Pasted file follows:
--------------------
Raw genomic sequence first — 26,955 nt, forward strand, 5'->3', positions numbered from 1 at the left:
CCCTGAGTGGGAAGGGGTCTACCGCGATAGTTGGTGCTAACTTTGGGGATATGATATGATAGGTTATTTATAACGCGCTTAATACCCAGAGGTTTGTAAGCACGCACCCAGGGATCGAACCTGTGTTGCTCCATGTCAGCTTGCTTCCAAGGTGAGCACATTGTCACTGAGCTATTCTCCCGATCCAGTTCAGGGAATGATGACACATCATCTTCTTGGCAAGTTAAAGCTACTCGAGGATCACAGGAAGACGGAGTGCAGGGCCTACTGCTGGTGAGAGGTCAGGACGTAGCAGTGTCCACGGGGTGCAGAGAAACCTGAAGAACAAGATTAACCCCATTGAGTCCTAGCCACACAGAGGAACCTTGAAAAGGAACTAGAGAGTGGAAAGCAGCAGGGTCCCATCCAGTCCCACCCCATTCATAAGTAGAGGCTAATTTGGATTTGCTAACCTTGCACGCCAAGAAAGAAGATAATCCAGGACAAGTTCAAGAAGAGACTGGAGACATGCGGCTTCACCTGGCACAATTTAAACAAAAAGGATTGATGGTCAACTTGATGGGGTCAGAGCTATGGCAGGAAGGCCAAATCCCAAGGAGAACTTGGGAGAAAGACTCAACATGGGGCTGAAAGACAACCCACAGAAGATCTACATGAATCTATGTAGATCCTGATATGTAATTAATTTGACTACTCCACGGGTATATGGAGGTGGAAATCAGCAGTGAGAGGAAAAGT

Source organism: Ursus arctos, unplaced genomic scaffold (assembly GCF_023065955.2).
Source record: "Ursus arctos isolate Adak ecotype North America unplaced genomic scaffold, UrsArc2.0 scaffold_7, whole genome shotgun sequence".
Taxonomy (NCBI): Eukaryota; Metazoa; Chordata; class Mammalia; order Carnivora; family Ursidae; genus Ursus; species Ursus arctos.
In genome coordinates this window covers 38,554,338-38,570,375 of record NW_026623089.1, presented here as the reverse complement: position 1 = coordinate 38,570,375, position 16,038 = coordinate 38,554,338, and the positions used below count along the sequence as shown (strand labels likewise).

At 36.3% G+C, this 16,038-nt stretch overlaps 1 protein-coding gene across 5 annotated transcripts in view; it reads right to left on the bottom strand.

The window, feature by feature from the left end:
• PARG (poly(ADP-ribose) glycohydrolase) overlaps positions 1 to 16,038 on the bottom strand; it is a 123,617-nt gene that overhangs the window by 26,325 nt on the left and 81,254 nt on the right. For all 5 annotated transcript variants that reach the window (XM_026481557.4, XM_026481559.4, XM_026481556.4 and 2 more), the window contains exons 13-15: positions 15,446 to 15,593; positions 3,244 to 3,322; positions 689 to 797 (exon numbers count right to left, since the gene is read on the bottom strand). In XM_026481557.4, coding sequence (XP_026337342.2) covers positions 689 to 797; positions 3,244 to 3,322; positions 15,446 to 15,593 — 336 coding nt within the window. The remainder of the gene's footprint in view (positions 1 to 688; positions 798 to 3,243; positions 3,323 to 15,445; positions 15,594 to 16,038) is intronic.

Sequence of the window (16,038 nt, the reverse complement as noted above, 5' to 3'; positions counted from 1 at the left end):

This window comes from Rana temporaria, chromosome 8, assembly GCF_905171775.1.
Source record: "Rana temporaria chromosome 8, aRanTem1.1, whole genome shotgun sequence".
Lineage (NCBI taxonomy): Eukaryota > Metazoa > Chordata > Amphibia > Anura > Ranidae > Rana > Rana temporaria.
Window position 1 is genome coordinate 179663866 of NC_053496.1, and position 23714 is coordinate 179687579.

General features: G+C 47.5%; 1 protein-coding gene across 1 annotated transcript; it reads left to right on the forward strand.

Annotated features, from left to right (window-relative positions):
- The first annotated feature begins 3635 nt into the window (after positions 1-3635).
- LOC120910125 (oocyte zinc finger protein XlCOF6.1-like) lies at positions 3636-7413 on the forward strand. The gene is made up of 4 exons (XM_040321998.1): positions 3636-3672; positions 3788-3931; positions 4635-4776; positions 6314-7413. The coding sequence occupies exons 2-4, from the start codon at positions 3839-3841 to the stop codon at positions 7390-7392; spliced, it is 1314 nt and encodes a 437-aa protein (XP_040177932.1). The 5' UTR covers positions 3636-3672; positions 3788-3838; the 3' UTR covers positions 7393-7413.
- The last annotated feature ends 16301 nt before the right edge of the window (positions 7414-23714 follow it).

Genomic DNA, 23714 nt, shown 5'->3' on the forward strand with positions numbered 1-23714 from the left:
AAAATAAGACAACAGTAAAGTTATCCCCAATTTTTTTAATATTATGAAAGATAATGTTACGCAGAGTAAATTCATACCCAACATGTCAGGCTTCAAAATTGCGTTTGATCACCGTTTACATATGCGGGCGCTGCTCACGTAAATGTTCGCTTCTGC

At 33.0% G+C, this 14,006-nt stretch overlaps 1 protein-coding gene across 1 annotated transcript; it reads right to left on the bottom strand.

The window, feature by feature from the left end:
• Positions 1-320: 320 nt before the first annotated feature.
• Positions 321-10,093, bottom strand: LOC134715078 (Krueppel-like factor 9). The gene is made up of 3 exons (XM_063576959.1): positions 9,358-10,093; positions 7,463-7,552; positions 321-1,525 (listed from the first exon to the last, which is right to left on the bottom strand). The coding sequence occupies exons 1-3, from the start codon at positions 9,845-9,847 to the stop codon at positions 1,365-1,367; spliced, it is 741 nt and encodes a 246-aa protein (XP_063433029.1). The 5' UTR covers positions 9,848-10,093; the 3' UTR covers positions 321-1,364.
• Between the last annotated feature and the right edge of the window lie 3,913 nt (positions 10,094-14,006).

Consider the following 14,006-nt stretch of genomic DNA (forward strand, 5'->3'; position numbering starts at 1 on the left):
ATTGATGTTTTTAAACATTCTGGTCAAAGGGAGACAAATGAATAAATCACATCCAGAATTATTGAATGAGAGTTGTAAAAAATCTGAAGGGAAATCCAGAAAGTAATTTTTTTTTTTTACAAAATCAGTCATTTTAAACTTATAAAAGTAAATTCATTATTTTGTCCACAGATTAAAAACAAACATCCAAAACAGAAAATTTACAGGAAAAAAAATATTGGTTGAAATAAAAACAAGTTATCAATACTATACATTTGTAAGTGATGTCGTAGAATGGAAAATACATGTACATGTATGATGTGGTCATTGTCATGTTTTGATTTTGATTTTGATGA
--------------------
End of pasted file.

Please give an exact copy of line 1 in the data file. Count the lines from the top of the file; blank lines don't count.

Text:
Raw genomic sequence first — 26,955 nt, forward strand, 5'->3', positions numbered from 1 at the left: